Below are abstracts of the presentations. Both presentations are part of Session 091: Advances in approaches to monitoring the occurrence, distribution, and behavior of top predators being held Thursday 27 February from 8 a.m. to 10 a.m. local Hawaii time in room 310 Theater.
For raw video footage, please contact the AGU Public Information office or the researchers.
Date: 27 February 2014
Time: 8:45 a.m.
Location: 310 Theater
Meyer, C., Hawaii Institute of Marine Biology, University of Hawaii at Manoa, Kaneohe, HI, USA;
Nakamura, I., International Coastal Research Center, Atmosphere and Ocean Research Institute, University of Tokyo, Kashiwanoha, Kashiwa, Chiba, Japan;
Sato, K., International Coastal Research Center, Atmosphere and Ocean Research Institute, University of Tokyo, Kashiwanoha, Kashiwa, Chiba, Japan.
In marine ecosystems, the advent of electronic tags has provided unprecedented new insights into movements of highly mobile sharks. However, until recently we have lacked high-resolution tools capable of revealing fine-scale patterns of behavior and habitat use, or providing empirical insight into swimming biomechanics of free-ranging sharks. Now a combination of high resolution, tri-axial accelerometer-magnetometer data loggers and miniature video loggers is uncovering previously unknown aspects of shark ecology. Recent deployments of these devices on a variety of coastal and deep-sea sharks in Hawaii has revealed complex, three-dimensional movements of these animals over a variety of habitats, provided a clearer understanding of shark swimming biomechanics and yielded a ‘sharks-eye’ view of interactions with other animals.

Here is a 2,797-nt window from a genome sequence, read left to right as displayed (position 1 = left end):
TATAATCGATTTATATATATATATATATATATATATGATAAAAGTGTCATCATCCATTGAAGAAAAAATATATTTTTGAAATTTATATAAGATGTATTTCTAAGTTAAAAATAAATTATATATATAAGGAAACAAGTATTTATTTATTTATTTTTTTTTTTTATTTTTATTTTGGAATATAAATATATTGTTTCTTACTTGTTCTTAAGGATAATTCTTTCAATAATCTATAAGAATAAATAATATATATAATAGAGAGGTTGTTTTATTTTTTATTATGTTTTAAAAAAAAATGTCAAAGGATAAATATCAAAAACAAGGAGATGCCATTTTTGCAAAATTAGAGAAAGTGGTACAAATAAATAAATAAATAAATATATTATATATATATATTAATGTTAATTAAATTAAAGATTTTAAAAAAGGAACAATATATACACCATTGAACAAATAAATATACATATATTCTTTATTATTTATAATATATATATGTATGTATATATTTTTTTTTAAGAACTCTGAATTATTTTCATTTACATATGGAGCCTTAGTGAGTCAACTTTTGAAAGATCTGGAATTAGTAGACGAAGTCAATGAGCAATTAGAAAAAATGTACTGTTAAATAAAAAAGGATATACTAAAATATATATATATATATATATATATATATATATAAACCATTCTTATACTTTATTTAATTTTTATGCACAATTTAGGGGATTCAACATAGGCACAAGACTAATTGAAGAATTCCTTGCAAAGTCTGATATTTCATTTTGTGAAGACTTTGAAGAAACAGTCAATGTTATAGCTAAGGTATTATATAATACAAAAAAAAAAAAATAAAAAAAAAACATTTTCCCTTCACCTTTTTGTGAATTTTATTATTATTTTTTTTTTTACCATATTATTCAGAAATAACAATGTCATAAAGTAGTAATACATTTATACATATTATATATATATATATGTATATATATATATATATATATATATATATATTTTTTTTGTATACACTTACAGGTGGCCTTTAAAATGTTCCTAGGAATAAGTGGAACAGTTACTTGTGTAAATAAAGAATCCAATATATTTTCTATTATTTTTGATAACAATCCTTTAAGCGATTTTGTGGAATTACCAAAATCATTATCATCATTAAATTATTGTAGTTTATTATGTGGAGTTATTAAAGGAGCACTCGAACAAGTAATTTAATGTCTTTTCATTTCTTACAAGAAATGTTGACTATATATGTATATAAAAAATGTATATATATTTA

Date: 27 February 2014
Time: 9:30 a.m.
Location: 310 Theater
Holland, K., Hawaii Institute of Marine Biology, University of Hawaii at Manoa, Kaneohe, HI, USA;
Meyer, C., Hawaii Institute of Marine Biology, University of Hawaii at Manoa, Kaneohe, HI, USA.
An ability to directly measure feeding events in top predators (e.g., tuna, sharks) would represent a major advance in quantifying energy flow through marine ecosystems. An appropriate device must detect these events over prolonged periods and be able to withstand large pressure changes. We hypothesized that physical changes occurring during ingestion and digestion should be quantifiable by measuring Bulk Electrical Impedance across paired electrodes. We successfully demonstrated this using a prototype tag (Wildlife Computers Inc.) to record impedance changes occurring inside the stomachs of free swimming captive sharks over multiple feeding events. Feeding and digestion produced characteristic changes in electrical impedance of the stomach contents identifiable as 5 successive phases: (1) Empty stomach, (2) Ingestion, (3) Chemical ‘lag’ phase, (4) Mechanical ‘chyme’ phase, and (5) Stomach emptying phase. The duration of the chyme phase was positively related to meal size. We recently observed these same phenomena in yellowfin and bluefin tuna. We are now deploying prototype tags in wild animals and adding accelerometry capabilities to assist in interpretation of feeding events. Preliminary results from these recent events will be presented.
Contact information for the researchers:
Carl Meyer, +1 (808) 428-4819, [email protected]
Kim Holland, +1 (808) 220-0112, [email protected]
Itsumi Nakamura, +81-4-7136-6402, [email protected]
Katsufumi Sato, +81-4-7136-6400, [email protected]
Mary Catherine Adams
+1 (202) 412-0889